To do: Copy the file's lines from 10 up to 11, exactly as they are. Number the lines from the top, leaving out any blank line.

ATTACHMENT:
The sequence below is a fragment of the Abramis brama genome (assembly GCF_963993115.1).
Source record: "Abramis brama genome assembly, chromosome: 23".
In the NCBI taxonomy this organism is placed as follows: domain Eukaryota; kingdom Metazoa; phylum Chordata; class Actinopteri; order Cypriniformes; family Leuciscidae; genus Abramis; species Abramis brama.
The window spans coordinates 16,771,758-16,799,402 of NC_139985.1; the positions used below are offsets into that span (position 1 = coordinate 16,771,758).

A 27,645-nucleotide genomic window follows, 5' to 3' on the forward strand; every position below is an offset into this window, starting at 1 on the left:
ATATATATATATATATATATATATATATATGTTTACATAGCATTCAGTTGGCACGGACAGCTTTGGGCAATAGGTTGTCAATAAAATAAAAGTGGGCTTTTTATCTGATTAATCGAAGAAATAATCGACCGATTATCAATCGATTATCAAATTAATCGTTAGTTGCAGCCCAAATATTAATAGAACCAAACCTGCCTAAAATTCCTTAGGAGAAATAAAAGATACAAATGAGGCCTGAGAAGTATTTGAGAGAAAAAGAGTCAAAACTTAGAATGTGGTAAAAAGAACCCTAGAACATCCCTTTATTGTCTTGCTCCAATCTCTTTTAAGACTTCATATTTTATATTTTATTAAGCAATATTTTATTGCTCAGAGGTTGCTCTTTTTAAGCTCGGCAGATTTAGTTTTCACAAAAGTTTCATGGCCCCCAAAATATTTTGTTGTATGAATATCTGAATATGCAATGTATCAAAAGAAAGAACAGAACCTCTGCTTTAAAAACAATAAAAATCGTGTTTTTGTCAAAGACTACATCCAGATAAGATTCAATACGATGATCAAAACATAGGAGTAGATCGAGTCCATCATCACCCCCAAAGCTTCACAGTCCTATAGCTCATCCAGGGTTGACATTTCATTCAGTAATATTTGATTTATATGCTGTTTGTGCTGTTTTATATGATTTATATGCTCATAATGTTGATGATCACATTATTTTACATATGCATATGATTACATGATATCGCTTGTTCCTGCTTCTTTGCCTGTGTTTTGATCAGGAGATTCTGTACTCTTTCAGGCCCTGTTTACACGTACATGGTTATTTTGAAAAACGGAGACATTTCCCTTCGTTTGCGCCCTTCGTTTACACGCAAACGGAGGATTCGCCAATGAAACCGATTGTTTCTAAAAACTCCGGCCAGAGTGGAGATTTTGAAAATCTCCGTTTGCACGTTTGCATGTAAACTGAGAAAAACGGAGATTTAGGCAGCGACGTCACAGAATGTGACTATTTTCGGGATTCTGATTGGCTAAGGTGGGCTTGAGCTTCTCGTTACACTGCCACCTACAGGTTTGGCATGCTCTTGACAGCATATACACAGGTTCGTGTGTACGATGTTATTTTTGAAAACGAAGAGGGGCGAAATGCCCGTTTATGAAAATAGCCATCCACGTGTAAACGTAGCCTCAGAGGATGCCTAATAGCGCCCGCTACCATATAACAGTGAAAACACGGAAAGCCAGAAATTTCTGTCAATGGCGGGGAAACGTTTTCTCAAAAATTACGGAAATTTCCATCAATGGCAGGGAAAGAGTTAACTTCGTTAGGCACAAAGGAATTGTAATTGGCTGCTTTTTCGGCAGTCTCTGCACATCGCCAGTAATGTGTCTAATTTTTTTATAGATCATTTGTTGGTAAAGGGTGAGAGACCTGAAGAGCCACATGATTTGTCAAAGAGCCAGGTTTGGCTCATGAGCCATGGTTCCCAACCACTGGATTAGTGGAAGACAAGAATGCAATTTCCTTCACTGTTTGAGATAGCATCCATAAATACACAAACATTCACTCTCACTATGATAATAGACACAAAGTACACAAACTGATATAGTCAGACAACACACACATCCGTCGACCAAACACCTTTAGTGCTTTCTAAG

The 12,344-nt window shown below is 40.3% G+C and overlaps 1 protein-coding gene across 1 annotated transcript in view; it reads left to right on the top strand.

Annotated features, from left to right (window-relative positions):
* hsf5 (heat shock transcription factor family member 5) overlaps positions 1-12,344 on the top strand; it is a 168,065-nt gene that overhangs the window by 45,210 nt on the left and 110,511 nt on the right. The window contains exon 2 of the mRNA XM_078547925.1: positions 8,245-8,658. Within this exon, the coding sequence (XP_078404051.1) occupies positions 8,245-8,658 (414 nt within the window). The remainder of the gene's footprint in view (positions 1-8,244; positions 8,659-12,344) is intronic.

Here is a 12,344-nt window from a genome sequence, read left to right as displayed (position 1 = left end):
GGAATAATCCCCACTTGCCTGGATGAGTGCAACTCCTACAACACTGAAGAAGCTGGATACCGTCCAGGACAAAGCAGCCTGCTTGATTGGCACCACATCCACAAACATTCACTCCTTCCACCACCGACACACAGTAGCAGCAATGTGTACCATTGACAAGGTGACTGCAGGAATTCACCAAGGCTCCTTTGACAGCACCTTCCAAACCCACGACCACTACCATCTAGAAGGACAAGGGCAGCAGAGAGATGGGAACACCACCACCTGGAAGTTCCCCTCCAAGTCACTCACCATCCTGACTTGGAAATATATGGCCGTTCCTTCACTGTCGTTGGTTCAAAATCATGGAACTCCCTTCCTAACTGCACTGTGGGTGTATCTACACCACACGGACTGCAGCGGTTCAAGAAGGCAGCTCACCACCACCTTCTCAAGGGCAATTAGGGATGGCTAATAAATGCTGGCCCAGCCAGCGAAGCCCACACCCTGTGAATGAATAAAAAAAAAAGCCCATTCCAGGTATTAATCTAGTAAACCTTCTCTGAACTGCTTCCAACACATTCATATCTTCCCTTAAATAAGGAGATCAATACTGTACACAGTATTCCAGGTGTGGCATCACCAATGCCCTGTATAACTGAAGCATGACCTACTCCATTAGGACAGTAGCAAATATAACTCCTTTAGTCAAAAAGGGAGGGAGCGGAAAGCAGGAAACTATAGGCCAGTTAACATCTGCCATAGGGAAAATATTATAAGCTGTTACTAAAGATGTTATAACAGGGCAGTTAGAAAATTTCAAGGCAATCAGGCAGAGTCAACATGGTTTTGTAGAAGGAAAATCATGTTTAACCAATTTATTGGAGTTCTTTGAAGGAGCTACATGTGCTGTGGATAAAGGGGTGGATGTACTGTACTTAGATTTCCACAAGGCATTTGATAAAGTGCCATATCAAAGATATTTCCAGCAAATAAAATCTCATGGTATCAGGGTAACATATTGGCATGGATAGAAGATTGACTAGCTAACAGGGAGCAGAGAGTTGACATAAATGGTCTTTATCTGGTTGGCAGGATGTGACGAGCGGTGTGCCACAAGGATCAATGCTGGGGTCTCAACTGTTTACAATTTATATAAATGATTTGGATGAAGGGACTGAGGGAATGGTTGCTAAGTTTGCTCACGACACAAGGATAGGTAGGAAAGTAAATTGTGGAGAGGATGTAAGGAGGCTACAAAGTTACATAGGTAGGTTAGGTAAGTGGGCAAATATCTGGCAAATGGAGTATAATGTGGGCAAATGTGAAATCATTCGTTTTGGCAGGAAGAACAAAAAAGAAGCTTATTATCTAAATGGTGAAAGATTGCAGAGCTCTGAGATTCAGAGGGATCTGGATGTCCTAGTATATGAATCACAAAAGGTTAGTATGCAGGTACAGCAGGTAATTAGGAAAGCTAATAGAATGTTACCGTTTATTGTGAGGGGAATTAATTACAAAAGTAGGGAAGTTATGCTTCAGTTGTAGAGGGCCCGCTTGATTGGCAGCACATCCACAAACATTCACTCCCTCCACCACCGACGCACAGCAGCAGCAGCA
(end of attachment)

Here is a 12,344-nt window from a genome sequence, read left to right as displayed (position 1 = left end):
GGAATAATCCCCACTTGCCTGGATGAGTGCAACTCCTACAACACTGAAGAAGCTGGATACCGTCCAGGACAAAGCAGCCTGCTTGATTGGCACCACATCCACAAACATTCACTCCTTCCACCACCGACACACAGTAGCAGCAATGTGTACCATTGACAAGGTGACTGCAGGAATTCACCAAGGCTCCTTTGACAGCACCTTCCAAACCCACGACCACTACCATCTAGAAGGACAAGGGCAGCAGAGAGATGGGAACACCACCACCTGGAAGTTCCCCTCCAAGTCACTCACCATCCTGACTTGGAAATATATGGCCGTTCCTTCACTGTCGTTGGTTCAAAATCATGGAACTCCCTTCCTAACTGCACTGTGGGTGTATCTACACCACACGGACTGCAGCGGTTCAAGAAGGCAGCTCACCACCACCTTCTCAAGGGCAATTAGGGATGGCTAATAAATGCTGGCCCAGCCAGCGAAGCCCACACCCTGTGAATGAATAAAAAAAAAAGCCCATTCCAGGTATTAATCTAGTAAACCTTCTCTGAACTGCTTCCAACACATTCATATCTTCCCTTAAATAAGGAGATCAATACTGTACACAGTATTCCAGGTGTGGCATCACCAATGCCCTGTATAACTGAAGCATGACCTACTCCATTAGGACAGTAGCAAATATAACTCCTTTAGTCAAAAAGGGAGGGAGCGGAAAGCAGGAAACTATAGGCCAGTTAACATCTGCCATAGGGAAAATATTATAAGCTGTTACTAAAGATGTTATAACAGGGCAGTTAGAAAATTTCAAGGCAATCAGGCAGAGTCAACATGGTTTTGTAGAAGGAAAATCATGTTTAACCAATTTATTGGAGTTCTTTGAAGGAGCTACATGTGCTGTGGATAAAGGGGTGGATGTACTGTACTTAGATTTCCACAAGGCATTTGATAAAGTGCCATATCAAAGATATTTCCAGCAAATAAAATCTCATGGTATCAGGGTAACATATTGGCATGGATAGAAGATTGACTAGCTAACAGGGAGCAGAGAGTTGACATAAATGGTCTTTATCTGGTTGGCAGGATGTGACGAGCGGTGTGCCACAAGGATCAATGCTGGGGTCTCAACTGTTTACAATTTATATAAATGATTTGGATGAAGGGACTGAGGGAATGGTTGCTAAGTTTGCTCACGACACAAGGATAGGTAGGAAAGTAAATTGTGGAGAGGATGTAAGGAGGCTACAAAGTTACATAGGTAGGTTAGGTAAGTGGGCAAATATCTGGCAAATGGAGTATAATGTGGGCAAATGTGAAATCATTCGTTTTGGCAGGAAGAACAAAAAAGAAGCTTATTATCTAAATGGTGAAAGATTGCAGAGCTCTGAGATTCAGAGGGATCTGGATGTCCTAGTATATGAATCACAAAAGGTTAGTATGCAGGTACAGCAGGTAATTAGGAAAGCTAATAGAATGTTACCGTTTATTGTGAGGGGAATTAATTACAAAAGTAGGGAAGTTATGCTTCAGTTGTAGAGGGCCCGCTTGATTGGCAGCACATCCACAAACATTCACTCCCTCCACCACCGACGCACAGCAGCAGCAGCA